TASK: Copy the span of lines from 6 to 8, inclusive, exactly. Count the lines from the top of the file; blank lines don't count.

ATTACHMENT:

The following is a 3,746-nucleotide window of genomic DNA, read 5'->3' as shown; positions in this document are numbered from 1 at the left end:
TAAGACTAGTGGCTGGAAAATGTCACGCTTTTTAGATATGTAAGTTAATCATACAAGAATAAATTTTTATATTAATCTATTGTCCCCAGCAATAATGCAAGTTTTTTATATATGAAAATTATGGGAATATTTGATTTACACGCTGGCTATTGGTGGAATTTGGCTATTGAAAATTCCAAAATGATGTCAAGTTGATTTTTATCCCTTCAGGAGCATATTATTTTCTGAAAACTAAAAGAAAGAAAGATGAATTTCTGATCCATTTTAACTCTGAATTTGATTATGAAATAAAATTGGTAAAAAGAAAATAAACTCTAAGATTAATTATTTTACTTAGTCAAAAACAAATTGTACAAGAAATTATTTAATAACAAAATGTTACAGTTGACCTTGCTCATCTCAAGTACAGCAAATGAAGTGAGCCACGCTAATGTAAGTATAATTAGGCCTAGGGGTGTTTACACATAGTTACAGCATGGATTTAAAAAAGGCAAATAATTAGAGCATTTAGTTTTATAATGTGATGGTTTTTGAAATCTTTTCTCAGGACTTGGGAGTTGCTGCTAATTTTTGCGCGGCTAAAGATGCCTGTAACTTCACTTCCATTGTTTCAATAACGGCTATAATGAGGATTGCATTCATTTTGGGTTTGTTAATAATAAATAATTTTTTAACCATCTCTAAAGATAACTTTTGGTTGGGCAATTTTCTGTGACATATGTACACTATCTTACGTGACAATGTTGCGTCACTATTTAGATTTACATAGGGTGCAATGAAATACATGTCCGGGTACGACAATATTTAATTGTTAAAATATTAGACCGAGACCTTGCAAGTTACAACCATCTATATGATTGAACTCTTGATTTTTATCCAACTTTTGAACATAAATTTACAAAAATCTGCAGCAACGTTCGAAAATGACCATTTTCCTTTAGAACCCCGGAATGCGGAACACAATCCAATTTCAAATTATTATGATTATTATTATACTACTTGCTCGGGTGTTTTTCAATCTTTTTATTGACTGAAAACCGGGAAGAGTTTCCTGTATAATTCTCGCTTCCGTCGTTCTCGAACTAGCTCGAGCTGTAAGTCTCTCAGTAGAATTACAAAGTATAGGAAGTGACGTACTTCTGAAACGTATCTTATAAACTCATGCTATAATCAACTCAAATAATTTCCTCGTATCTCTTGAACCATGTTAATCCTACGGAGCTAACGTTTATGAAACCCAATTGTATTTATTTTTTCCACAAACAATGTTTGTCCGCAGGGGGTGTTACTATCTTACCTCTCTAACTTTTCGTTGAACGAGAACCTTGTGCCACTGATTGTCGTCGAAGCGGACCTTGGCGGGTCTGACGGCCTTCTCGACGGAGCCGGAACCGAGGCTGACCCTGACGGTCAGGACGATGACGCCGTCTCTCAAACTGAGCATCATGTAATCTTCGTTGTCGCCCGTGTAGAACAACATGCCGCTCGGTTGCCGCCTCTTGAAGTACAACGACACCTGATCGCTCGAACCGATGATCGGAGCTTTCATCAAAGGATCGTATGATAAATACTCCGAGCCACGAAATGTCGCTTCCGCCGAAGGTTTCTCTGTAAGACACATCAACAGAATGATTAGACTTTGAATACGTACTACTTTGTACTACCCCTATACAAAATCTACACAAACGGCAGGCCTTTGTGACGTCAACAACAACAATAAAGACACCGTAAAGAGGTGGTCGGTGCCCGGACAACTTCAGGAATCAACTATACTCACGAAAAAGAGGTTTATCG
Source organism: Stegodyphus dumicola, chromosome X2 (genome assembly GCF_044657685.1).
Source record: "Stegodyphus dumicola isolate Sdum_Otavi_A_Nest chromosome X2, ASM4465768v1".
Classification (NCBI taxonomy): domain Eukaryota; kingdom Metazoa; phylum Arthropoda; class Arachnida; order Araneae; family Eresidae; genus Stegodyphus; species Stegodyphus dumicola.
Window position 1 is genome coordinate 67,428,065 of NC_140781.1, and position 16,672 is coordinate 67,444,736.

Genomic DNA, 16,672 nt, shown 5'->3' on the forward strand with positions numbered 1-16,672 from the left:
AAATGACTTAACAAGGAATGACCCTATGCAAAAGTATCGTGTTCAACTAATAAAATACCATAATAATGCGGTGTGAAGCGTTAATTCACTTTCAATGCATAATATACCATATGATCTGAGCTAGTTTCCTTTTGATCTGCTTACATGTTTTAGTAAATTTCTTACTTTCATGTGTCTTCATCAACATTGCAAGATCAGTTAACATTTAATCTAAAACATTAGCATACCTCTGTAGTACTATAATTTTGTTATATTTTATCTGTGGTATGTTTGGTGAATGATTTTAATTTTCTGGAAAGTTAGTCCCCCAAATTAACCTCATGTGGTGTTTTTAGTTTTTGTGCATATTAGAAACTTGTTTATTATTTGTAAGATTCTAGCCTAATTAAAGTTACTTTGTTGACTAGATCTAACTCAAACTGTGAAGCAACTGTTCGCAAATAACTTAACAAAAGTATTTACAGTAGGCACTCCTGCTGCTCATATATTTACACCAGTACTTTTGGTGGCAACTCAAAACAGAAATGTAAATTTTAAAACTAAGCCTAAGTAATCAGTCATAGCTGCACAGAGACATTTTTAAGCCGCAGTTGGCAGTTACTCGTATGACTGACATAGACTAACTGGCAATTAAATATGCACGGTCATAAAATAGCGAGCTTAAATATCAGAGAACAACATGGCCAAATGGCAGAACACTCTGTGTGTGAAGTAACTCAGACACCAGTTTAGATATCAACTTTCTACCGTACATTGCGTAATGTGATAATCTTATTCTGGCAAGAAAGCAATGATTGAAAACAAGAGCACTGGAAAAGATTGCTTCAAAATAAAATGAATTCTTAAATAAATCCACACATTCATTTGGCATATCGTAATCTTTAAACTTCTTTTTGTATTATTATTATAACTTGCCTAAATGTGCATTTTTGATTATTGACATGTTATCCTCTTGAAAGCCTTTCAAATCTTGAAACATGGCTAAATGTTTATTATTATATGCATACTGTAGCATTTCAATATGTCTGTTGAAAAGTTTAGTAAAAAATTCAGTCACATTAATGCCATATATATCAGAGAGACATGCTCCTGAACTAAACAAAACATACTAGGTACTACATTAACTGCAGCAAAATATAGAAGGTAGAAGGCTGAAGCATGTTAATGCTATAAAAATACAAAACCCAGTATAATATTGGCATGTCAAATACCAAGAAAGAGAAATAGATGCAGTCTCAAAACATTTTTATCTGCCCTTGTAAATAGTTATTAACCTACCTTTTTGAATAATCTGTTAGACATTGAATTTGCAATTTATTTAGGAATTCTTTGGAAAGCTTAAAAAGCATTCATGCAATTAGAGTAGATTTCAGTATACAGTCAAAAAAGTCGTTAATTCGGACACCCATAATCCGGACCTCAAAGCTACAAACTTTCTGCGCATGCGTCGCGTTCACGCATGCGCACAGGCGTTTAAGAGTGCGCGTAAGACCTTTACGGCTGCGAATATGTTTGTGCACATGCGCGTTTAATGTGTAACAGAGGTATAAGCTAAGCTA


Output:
Window position 1 is genome coordinate 67,428,065 of NC_140781.1, and position 16,672 is coordinate 67,444,736.

Genomic DNA, 16,672 nt, shown 5'->3' on the forward strand with positions numbered 1-16,672 from the left:
AAATGACTTAACAAGGAATGACCCTATGCAAAAGTATCGTGTTCAACTAATAAAATACCATAATAATGCGGTGTGAAGCGTTAATTCACTTTCAATGCATAATATACCATATGATCTGAGCTAGTTTCCTTTTGATCTGCTTACATGTTTTAGTAAATTTCTTACTTTCATGTGTCTTCATCAACATTGCAAGATCAGTTAACATTTAATCTAAAACATTAGCATACCTCTGTAGTACTATAATTTTGTTATATTTTATCTGTGGTATGTTTGGTGAATGATTTTAATTTTCTGGAAAGTTAGTCCCCCAAATTAACCTCATGTGGTGTTTTTAGTTTTTGTGCATATTAGAAACTTGTTTATTATTTGTAAGATTCTAGCCTAATTAAAGTTACTTTGTTGACTAGATCTAACTCAAACTGTGAAGCAACTGTTCGCAAATAACTTAACAAAAGTATTTACAGTAGGCACTCCTGCTGCTCATATATTTACACCAGTACTTTTGGTGGCAACTCAAAACAGAAATGTAAATTTTAAAACTAAGCCTAAGTAATCAGTCATAGCTGCACAGAGACATTTTTAAGCCGCAGTTGGCAGTTACTCGTATGACTGACATAGACTAACTGGCAATTAAATATGCACGGTCATAAAATAGCGAGCTTAAATATCAGAGAACAACATGGCCAAATGGCAGAACACTCTGTGTGTGAAGTAACTCAGACACCAGTTTAGATATCAACTTTCTACCGTACATTGCGTAATGTGATAATCTTATTCTGGCAAGAAAGCAATGATTGAAAACAAGAGCACTGGAAAAGATTGCTTCAAAATAAAATGAATTCTTAAATAAATCCACACATTCATTTGGCATATCGTAATCTTTAAACTTCTTTTTGTATTATTATTATAACTTGCCTAAATGTGCATTTTTGATTATTGACATGTTATCCTCTTGAAAGCCTTTCAAATCTTGAAACATGGCTAAATGTTTATTATTATATGCATACTGTAGCATTTCAATATGTCTGTTGAAAAGTTTAGTAAAAAATTCAGTCACATTAATGCCATATATATCAGAGAGACATGCTCCTGAACTAAACAAAACATACTAGGTACTACATTAACTGCAGCAAAATATAGAAGGTAGAAGGCTGAAGCATGTTAATGCTATAAAAATACAAAACCCAGTATAATATTGGCATGTCAAATACCAAGAAAGAGAAATAGATGCAGTCTCAAAACATTTTTATCTGCCCTTGTAAATAGTTATTAACCTACCTTTTTGAATAATCTGTTAGACATTGAATTTGCAATTTATTTAGGAATTCTTTGGAAAGCTTAAAAAGCATTCATGCAATTAGAGTAGATTTCAGTATACAGTCAAAAAAGTCGTTAATTCGGACACCCATAATCCGGACCTCAAAGCTACAAACTTTCTGCGCATGCGTCGCGTTCACGCATGCGCACAGGCGTTTAAGAGTGCGCGTAAGACCTTTACGGCTGCGAATATGTTTGTGCACATGCGCGTTTAATGTGTAACAGAGGTATAAGCTAAGCTA